There's currently a schism between healthcare prices and healthcare spending. Prices are budging only grudgingly. That's likely the confluence of the Great Recession, the Affordable Care Act...
The Obama administration is terminating Affordable Care Act coverage for some 200,000 individuals who have not proved they are legally living in the United States. Coverage for those who signed up in...
Few argue that the Affordable Care Act is complex. However, many argue about how to fix this. Republican lawmakers have proposed a complex overhaul of the ACA. Others say the ACA needs an upgrade, not a rip and replace. The latter voices were heard at the National Health Policy Conference.
A new study from the Urban Institute shows 10.6 million adults aged 18 to 64 gained coverage under the Affordable Care Act from September 2013 to September 2014.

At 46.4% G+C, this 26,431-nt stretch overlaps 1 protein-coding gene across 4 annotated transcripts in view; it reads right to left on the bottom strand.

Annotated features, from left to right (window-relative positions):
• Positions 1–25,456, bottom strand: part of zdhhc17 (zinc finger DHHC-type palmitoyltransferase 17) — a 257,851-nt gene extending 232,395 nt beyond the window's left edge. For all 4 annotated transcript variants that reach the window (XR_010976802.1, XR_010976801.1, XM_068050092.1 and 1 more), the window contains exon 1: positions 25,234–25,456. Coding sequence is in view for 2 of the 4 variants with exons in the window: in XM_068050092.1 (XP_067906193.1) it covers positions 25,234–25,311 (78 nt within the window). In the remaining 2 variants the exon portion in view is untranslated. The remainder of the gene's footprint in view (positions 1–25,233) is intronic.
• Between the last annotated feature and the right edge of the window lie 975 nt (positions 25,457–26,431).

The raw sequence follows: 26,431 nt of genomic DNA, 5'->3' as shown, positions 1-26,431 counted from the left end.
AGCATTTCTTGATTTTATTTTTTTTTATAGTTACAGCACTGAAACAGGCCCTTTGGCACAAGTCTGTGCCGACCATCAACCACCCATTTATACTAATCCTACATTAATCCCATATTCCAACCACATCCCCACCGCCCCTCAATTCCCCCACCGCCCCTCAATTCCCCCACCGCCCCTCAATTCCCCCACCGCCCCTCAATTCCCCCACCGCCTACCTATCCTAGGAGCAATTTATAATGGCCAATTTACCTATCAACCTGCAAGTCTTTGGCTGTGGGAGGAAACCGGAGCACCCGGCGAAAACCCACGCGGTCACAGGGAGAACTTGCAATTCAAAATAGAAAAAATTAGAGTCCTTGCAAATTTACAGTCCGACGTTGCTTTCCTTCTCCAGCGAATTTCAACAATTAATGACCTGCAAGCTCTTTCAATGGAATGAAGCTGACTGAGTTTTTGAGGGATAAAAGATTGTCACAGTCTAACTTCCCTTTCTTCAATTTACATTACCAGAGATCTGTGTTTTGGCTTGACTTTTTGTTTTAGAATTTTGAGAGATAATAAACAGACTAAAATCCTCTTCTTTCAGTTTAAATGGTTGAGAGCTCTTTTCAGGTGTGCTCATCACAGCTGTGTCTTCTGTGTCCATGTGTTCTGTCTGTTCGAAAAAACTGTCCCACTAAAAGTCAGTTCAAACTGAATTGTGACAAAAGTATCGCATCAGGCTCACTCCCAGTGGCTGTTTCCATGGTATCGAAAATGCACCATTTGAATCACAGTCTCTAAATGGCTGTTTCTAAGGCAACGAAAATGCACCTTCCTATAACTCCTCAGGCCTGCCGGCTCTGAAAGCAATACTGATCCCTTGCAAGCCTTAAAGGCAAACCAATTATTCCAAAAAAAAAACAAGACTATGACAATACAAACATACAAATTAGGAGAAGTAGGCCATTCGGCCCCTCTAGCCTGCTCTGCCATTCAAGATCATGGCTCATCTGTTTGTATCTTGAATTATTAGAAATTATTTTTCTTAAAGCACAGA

After the outcry over the cancellation of policies that didn't meet Affordable Care Act requirements, the Obama administration allowed some noncompliant policies to continue until 2017. Today, although some insurers discontinued noncompliant policies early, consumers are better informed of their options.
Florida is leading the pack when it comes to Obamacare enrollment: As of mid-January, 1.27 million residents purchased exchange plans, the Department of Health and Human Services announced.
In light of a report that Healthcare.gov might violate consumers' privacy rights by giving their personal data to third-party sites, lawmakers wrote a letter to Department of Health and Human Services Secretary Sylvia Mathews Burwell requesting information about the safety and security of the site.
Concierge medicine has come a long way from its controversial beginni ngs. The often insurance-free model may even become mainstream for certain populations in the coming years, predi cted Forbes columnist Russ Alan Prince.
In his State of the Union address, President Barack Obama indicated that attempts to roll back any of his landmark achievements--including the Affordable Care Act--will earn his veto.
The Affordable Care Act isn't going anywhere. At least that was the consensus from last week's annual J.P. Morgan Healthcare conference.
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